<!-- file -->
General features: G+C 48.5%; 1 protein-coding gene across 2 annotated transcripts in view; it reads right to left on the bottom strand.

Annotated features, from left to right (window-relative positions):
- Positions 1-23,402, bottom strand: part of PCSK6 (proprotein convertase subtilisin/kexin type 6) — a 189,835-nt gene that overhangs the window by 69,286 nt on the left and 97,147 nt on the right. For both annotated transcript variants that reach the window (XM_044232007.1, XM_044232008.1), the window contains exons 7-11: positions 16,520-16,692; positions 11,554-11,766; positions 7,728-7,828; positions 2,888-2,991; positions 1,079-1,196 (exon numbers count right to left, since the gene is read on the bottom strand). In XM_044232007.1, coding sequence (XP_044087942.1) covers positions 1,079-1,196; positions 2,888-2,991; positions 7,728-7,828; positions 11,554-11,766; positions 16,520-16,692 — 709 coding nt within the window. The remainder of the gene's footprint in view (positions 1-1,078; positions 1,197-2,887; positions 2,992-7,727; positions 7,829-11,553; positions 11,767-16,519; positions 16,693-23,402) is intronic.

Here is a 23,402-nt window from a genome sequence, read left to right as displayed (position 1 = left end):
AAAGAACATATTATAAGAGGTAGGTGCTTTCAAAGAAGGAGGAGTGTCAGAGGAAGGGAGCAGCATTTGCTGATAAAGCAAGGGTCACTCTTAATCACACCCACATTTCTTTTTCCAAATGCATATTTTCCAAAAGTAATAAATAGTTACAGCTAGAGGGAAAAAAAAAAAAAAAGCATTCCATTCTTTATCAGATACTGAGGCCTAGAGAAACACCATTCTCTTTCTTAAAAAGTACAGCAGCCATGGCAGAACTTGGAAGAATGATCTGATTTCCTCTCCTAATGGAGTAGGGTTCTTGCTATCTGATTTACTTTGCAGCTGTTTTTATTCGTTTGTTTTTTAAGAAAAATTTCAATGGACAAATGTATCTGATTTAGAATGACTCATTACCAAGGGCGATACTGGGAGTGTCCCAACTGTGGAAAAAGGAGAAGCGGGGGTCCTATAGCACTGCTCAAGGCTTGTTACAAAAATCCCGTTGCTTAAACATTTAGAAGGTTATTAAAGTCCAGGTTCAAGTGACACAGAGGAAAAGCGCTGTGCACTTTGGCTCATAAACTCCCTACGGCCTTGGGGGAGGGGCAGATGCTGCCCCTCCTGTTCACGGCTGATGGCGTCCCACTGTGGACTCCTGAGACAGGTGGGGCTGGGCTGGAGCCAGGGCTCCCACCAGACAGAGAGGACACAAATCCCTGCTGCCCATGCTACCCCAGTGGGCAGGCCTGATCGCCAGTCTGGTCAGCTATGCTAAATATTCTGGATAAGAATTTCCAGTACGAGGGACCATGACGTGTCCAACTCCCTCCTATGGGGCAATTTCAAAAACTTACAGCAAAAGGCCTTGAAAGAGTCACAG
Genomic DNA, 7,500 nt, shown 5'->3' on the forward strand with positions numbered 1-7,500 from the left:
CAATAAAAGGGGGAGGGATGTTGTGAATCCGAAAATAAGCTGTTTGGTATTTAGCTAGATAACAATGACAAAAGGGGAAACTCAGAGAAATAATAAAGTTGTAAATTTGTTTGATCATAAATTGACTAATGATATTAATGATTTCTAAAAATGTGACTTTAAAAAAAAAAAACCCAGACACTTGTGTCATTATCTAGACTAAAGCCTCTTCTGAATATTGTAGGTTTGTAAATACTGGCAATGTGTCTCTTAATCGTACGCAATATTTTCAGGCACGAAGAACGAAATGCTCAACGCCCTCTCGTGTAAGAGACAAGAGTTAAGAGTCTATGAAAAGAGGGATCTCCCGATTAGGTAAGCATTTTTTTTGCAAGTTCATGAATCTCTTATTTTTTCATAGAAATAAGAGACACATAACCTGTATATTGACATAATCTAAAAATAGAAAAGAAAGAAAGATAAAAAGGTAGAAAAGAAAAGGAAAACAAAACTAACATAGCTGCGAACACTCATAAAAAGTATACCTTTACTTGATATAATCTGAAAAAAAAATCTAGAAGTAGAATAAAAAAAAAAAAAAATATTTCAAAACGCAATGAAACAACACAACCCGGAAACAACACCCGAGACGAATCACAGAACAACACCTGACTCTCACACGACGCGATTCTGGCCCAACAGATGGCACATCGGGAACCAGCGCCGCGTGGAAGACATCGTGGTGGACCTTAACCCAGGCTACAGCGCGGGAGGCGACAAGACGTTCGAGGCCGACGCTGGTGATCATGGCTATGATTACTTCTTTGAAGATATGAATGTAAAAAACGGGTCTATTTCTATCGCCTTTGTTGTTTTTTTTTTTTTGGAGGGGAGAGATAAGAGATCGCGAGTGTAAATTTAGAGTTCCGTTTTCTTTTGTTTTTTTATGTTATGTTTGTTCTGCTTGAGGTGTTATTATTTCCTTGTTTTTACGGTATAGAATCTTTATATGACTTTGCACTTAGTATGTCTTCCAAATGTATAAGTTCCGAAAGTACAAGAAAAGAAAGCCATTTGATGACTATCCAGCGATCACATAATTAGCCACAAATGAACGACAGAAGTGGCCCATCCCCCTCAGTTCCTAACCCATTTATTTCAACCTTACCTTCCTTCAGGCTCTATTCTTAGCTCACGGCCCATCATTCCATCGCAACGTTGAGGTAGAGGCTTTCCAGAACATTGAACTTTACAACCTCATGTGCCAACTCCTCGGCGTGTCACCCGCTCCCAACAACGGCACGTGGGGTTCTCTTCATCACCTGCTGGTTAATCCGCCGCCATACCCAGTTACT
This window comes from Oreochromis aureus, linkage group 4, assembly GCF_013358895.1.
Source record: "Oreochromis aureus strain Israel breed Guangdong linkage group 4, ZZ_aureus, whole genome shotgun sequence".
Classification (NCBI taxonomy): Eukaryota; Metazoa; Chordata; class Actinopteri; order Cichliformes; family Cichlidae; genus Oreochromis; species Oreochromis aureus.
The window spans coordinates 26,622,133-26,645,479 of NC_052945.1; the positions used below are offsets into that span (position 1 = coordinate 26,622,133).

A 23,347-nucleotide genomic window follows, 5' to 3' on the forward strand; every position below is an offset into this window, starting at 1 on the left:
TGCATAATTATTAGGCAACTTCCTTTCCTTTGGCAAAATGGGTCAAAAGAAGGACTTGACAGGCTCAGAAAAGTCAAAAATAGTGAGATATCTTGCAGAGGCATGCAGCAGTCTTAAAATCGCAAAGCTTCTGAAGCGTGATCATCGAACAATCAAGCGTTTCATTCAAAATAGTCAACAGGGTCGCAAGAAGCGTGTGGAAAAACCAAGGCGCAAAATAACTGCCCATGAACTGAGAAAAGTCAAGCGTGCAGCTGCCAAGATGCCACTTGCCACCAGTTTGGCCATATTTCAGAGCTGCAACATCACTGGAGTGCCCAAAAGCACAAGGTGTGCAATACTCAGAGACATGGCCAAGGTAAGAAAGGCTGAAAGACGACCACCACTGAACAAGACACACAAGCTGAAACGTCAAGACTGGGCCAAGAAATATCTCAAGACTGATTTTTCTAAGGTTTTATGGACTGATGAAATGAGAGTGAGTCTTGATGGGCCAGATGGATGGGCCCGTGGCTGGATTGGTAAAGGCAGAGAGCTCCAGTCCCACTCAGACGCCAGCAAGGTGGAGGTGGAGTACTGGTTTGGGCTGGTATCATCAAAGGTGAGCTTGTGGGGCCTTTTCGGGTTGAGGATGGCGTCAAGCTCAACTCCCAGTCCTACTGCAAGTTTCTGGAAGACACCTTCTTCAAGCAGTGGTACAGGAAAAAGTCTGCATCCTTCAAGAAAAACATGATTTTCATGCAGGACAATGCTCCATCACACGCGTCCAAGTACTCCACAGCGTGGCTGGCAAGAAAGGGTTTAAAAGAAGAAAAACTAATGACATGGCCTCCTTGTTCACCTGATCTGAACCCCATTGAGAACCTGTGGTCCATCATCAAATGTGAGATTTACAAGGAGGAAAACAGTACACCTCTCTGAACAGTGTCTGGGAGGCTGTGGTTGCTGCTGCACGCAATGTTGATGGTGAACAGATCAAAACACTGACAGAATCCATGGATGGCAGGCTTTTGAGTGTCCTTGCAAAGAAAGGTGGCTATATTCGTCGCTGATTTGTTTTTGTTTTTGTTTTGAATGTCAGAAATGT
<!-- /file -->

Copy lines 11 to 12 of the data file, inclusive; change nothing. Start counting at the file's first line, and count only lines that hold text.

The window spans coordinates 26,622,133-26,645,479 of NC_052945.1; the positions used below are offsets into that span (position 1 = coordinate 26,622,133).

A 23,347-nucleotide genomic window follows, 5' to 3' on the forward strand; every position below is an offset into this window, starting at 1 on the left: